Ergogenic aids, or performance-enhancing substances, include any substances that enhance performance or recovery. The term encompasses legal substances like caffeine and prohibited substances like anabolic steroids. Interestingly, the research that determined just how ‘sports enhancing’ they could be, was done in controlled laboratory settings rather than real-world scenarios. While controlled settings leave less room for error, they can also only tell us how the substance or supplement preformed in that specific environment. And it turns out, we don’t often compete in labs. Athletes, particularly ultrarunners, compete for long durations (longer than most studies) and in widely different environments, including in high heat and high humidity.
Heat and ergogenic aids
Exercise in the heat creates a unique set of physiological demands. For instance, it creates a heightened competition for blood flow, which can, in turn, limit performance. Essentially, your performance is dictated by your capacity to dissipate heat (move heat into the environment). Modifiable factors that affect heat dissipation include:
- enhanced skin vasodilation (sending blood to your skin surface)
- sweating (evaporative heat transfer)
- lowered metabolic heat production.
We understand how dietary supplements might influence your physiology and performance in thermo-neutral environments (the lab). However, the literature is far less clear on how these same supplements might impact our ability to thermoregulate. This is important because altering our ability to thermoregulate may reduce the efficacy of some supplements in the heat.
Research on Heat and ergogenic aids
In a meta-analysis released in June 2021, researchers grappled with this very question, and what they found surprised me.
Athletes commonly reach for caffeine during training and competition, and it has proven ergogenic effects in thermo-neutral environments. However, in research done in the heat it showed no improvement in performance, or even a negative impact on performance.
Caffeine and Heat
What gives? Well, caffeine binds to adenosine receptors, which increases the amount of circulating dopamine (the ‘feel-good’ neurotransmitter) in the brain. Sounds great, right? Except, the increased dopamine concentration of dopamine that makes you feel good also increases your core temperature. When you combine that with increased metabolic heat production from caffeine ingestion, suddenly we have a recipe for disaster.
Any rise in core temperature decreases heat storage capacity. This leads to an earlier onset of hyperthermic symptoms (blurred vision, dizziness, muscle cramps, etc.) and a subsequent decline in exercise performance. Makes you pause, right?
Branched Chain Amino Acids and Heat
On the other hand, some supplements show more promise in the heat, including branched-chain amino acids (BCAAs), tyrosine, and taurine. While not commonly selected for training and competition, they have been shown to increase time-to-exhaustion in the heat.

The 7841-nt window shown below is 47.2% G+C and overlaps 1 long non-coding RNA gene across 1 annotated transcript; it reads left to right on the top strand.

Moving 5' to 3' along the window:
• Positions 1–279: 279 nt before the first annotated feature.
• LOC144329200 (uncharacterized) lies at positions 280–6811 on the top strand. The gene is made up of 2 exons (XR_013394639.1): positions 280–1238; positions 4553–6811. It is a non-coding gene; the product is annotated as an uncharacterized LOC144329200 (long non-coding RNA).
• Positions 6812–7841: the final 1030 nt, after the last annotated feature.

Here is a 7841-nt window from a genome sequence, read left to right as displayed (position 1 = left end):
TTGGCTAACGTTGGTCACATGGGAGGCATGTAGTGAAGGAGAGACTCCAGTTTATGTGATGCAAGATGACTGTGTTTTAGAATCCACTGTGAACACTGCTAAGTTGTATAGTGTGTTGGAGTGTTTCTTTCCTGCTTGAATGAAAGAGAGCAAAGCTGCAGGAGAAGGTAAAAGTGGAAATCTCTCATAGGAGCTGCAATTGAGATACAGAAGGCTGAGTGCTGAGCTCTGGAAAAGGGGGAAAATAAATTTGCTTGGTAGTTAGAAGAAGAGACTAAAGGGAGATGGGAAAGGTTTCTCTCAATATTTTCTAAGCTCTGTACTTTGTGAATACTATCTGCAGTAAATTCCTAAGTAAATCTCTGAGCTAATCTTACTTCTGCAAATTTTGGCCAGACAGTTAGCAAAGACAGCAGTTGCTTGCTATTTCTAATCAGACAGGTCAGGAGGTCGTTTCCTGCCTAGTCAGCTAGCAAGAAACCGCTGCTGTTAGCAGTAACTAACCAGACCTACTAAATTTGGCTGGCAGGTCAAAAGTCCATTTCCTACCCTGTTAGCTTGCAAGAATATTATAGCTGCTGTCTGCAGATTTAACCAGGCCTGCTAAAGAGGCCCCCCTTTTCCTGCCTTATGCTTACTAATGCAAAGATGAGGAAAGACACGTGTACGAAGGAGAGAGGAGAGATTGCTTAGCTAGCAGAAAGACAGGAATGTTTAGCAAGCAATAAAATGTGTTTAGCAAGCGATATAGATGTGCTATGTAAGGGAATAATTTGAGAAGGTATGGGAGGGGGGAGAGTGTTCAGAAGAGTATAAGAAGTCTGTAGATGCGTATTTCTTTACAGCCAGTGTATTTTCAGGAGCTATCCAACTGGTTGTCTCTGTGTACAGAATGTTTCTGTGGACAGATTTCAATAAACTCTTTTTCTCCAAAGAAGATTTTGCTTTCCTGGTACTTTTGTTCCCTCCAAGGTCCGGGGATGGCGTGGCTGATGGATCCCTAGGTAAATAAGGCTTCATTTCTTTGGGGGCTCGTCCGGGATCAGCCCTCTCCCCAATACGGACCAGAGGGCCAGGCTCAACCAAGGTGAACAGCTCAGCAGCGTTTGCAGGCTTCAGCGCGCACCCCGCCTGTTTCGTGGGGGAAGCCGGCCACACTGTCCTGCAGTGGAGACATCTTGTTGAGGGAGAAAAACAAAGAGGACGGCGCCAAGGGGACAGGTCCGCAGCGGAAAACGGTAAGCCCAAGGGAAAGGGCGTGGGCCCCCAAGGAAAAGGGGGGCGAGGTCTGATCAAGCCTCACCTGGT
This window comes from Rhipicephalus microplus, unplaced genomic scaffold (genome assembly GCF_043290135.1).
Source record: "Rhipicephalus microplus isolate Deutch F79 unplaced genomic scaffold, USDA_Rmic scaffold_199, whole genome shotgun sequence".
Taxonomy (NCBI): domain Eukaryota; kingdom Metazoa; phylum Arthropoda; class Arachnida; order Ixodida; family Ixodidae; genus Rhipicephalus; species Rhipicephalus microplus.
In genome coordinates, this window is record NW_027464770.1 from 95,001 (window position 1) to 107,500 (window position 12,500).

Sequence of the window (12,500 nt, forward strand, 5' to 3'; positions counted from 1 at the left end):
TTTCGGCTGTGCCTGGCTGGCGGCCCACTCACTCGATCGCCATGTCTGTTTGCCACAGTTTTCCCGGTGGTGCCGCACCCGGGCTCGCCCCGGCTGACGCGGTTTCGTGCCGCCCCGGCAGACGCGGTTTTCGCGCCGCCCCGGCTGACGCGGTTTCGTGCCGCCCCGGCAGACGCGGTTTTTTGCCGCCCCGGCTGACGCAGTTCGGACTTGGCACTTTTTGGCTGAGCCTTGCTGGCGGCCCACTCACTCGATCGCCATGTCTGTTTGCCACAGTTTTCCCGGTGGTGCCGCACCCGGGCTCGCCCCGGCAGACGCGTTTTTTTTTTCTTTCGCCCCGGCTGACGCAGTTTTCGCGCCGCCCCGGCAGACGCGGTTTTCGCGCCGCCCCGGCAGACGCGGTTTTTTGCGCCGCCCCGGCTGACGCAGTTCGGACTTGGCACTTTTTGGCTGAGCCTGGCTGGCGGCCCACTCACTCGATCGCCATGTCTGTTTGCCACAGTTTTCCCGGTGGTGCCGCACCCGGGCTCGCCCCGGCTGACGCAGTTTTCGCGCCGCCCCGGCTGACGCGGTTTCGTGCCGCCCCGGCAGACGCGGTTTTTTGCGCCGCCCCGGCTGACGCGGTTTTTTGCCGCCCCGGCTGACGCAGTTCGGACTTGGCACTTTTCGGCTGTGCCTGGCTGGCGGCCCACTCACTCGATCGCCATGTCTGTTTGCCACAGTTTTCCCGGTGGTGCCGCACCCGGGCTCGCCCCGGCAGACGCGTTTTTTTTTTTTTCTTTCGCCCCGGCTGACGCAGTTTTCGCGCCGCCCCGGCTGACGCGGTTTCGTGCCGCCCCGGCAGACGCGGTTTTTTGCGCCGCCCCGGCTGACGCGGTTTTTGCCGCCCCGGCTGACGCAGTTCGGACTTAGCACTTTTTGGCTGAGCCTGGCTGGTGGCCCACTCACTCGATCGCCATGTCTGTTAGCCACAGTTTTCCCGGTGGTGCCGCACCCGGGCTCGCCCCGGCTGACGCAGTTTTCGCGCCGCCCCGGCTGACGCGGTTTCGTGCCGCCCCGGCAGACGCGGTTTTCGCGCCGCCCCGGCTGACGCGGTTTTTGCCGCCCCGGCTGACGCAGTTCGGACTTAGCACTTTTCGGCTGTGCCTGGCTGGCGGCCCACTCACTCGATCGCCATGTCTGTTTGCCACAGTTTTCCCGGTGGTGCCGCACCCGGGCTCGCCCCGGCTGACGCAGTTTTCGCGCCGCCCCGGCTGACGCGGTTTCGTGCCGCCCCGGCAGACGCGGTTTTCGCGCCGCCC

The mechanism behind the ergogenic effects of amino acids like BCAAs and tyrosine in the heat is not well understood. A likely theory suggests they may delay the onset of fatigue by competing with tryptophan for transport across the blood-brain barrier. The literature is kind of all over the place on BCAAs and tyrosine. The studies use different exercise protocols, dosages, and timing of ingestion, which appear to be critical for efficacy. In short we need more research.
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Taurine and Core Temperature
Finally, perhaps the most interesting nugget of wisdom from the article highlights the sulphur-containing amino acid, taurine. Yep, taurine, an ingredient you’ve likely seen on the label of energy drinks. Evidently, taurine has a large impact on core temperature, in that it may keep core temperature low. This suggests that taurine impacts thermoregulation in a positive way. Again, the mechanism is not entirely understood. One theory suggests that taurine affects thermoregulation by increasing sweat rate, sweat onset, and by enhancing vasodilation.
The meta-analysis was not conclusive enough to guide decisions related to heat and ergogenic aids. However, it highlights an important idea: study specificity. Just because something worked in a lab, that doesn’t mean it will work in the field. And it really doesn’t mean it will work at hour 12 of your 100-mile endurance race.
I advise caution when turning to supplements for sports performance. Evaluate studies with a critical eye and look at study methodology. How, where, and for how long was the intervention done. Although I’ll still reach for caffeine most mornings and at specific times during races, I will be more cognizant of environmental factors when I do. Similarly, I’ve never been an ultrarunner who slams a taurine-containing energy drink at Mile 80, but based on this new research I might try it on some long training runs.
By Corrine Malcolm,
CTS Expert Coach, Ultrarunning Host for the Trainright Podcast
Peel, J.S., McNarry, M.A., Heffernan, S.M. et al. The Effect of Dietary Supplements on Endurance Exercise Performance and Core Temperature in Hot Environments: A Meta-analysis and Meta-regression. Sports Med 51, 2351–2371 (2021). https://doi.org/10.1007/s40279-021-01500-2
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